As stress can make blood vessels constrict and blood pressure rise, it may also reduce the heart's ability to relax and fill with blood, researchers says.
If they are right, this may be one of the earliest changes that eventually lead to congestive heart failure, a disabling, sometimes lethal condition affecting nearly 5 million Americans.
"What we are saying is that long before the pumping chamber of the heart becomes enlarged and dysfunctional - a classic sign of congestive heart failure - you have early changes in the way the heart is functioning," says Dr. Gaston Kakota Kapuku, cardiovascular researcher at the Medical College of Georgia. "If we can identify those changes, we may be able to stop the progression before the heart becomes dysfunctional."
Dr. Kapuku recently received a four-year Scientific Development Grant from the American Heart Association to look for the first time at the impact of mental stress on filling the left ventricle in hearts of young, healthy individuals.
He's recruiting 160 15-18-year-olds over the next four years. Study participants will be put on a diet for three days to regulate their sodium intake, then come to MCG's Georgia Prevention Institute to play challenging video games. In addition to measuring how stress affects heart rate and blood pressure, researchers will use painless ultrasound to study how the heart relaxes and fills with blood in stressful and normal conditions.
"By stimulating them with the video games, we increase their blood pressure," says Dr. Kapuku. "We are going to see when their blood pressure increases if their diastolic function also is immediately impacted. I am hoping we will be able to identify factors that trigger this diastolic dysfunction."
Systolic function is the heart contracting and pumping blood to the body; diastolic function is when it relaxes and fills with blood. In congestive heart failure the heart - for reasons such as years of working against elevated pressures inside blood vessels - becomes oversized, inflexible and incapable of properly pumping blood to the body.
But pumping is not the real, or at least not the first problem, Dr. Kapuku says. Like loosening the belt to eat a big meal, the heart must relax to fill with blood. In fact, the heart is relaxed two-thirds of the time and a healthy left ventricle - which pumps blood to the body - should fill with blood during the early stage of relaxation. Scientists such as Dr. Kapuku say the true dysfunction of congestive heart failure occurs when that begins to change. When the heart muscle relaxes, differences in pressure between the upper and lower chambers should move the blood into the lower chamber, the left ventricle. The atrium, the upper, collecting chamber, then contracts. In very early heart failure, the heart also begins to rely on the contraction of the atrium to finish filling the left ventricle. Dr. Kapuku was among the first to demonstrate this abnormal filling is one of the earliest expressions of heart malfunction and that this phenomenon may occur behind the façade of normal pump function and cardiac structure.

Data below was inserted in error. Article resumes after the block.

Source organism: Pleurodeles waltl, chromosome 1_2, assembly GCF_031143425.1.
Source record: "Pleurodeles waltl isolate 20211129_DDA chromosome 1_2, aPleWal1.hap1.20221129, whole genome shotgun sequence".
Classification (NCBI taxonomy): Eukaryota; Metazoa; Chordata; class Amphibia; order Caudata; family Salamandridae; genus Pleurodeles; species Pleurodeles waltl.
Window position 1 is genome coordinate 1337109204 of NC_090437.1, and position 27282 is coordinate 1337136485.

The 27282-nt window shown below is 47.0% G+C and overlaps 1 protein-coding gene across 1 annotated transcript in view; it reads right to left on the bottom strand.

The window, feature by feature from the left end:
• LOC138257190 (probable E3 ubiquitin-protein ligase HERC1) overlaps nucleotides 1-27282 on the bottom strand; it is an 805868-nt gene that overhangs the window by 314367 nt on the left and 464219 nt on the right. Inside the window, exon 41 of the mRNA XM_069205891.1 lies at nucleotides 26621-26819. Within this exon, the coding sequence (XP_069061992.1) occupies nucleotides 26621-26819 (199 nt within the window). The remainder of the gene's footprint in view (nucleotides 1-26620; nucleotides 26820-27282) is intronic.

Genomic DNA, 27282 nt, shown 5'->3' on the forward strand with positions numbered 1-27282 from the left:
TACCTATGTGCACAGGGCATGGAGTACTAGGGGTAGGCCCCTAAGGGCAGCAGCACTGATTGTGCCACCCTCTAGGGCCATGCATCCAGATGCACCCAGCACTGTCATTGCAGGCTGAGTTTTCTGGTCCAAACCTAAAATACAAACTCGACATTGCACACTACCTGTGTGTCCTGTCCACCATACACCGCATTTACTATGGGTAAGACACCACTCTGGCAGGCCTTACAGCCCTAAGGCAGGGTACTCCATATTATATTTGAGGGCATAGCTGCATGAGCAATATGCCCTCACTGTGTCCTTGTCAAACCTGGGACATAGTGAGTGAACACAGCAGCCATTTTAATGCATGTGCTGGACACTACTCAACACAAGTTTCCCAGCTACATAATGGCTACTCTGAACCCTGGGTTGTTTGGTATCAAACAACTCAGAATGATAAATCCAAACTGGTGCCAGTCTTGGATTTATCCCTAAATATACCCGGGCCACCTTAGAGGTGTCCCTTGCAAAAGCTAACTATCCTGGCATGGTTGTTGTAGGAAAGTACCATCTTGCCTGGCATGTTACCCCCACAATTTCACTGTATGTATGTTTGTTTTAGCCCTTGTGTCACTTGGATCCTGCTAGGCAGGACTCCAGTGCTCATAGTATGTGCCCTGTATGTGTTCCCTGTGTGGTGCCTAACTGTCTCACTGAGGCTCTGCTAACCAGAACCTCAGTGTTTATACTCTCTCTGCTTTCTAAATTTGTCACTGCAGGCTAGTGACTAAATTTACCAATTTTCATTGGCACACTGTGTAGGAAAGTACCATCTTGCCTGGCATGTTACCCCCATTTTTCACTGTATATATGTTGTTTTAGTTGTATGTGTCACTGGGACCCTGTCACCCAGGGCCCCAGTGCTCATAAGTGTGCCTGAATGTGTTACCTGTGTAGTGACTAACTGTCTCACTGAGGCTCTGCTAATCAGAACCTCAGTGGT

Many risk factors for cardiovascular disease, such as high blood pressure, obesity and inactivity, contribute to the decline of heart tissue, turning strong, flexible muscle stiff and fibrous. "When you have a mild increase in blood pressure, the pump function is still good, sometimes even exaggerated, but at that time, you can already figure out the heart is starting to depend more on the atrial contribution than the early filling. So how do you reverse that? By lowering blood pressure," says Dr. Kapuku. That may mean taking antihypertensive medications at these early signs of trouble. Measures such as weight loss and exercise also may help stop the cascade that ultimately leads to a failing heart.
He's focusing his studies on adolescents because of mounting evidence, from centers such as the Georgia Prevention Institute, that cardiovascular disease and related conditions such as high blood pressure begin in youth.
Using a hypertension model developed by the institute's associate director, Dr. Gregory Harshfield, Dr. Kapuku is first looking at those who might be most at risk: people with a genetic tendency to retain sodium and an elevated blood pressure following stress, such as a competitive video game.
The body naturally responds to stress by increasing blood vessel constriction and fluid volume inside vessels. The kidneys help with volume by retaining sodium. Natriuresis is the body's way of eliminating sodium so pressures can return to pre-stress levels. Dr. Harshfield's studies have shown certain populations, including young black males and overweight males, have a problem with pressure returning to normal because of reduced ability to eliminate sodium.
Dr. Kapuku wants to know if this impaired ability to regulate sodium also increases the risk for the early changes in the heart's ability to fill. He'll look at a cross- section of teens to determine the contribution of race and gender as well. "The purpose of this study is to tell you that before you have difficulty breathing, you show some signs that we could modify earlier and prevent you from going on to that," says Dr. Kapuku.
The many unknowns about heart disease prompted Dr. Kapuku to leave his practice in the Congo, complete training in clinical cardiology and cardiovascular physiology in Japan and three research fellowships, including one in interventional cardiology at the Montreal Heart Institute and two at MCG. He joined the MCG faculty in 2001.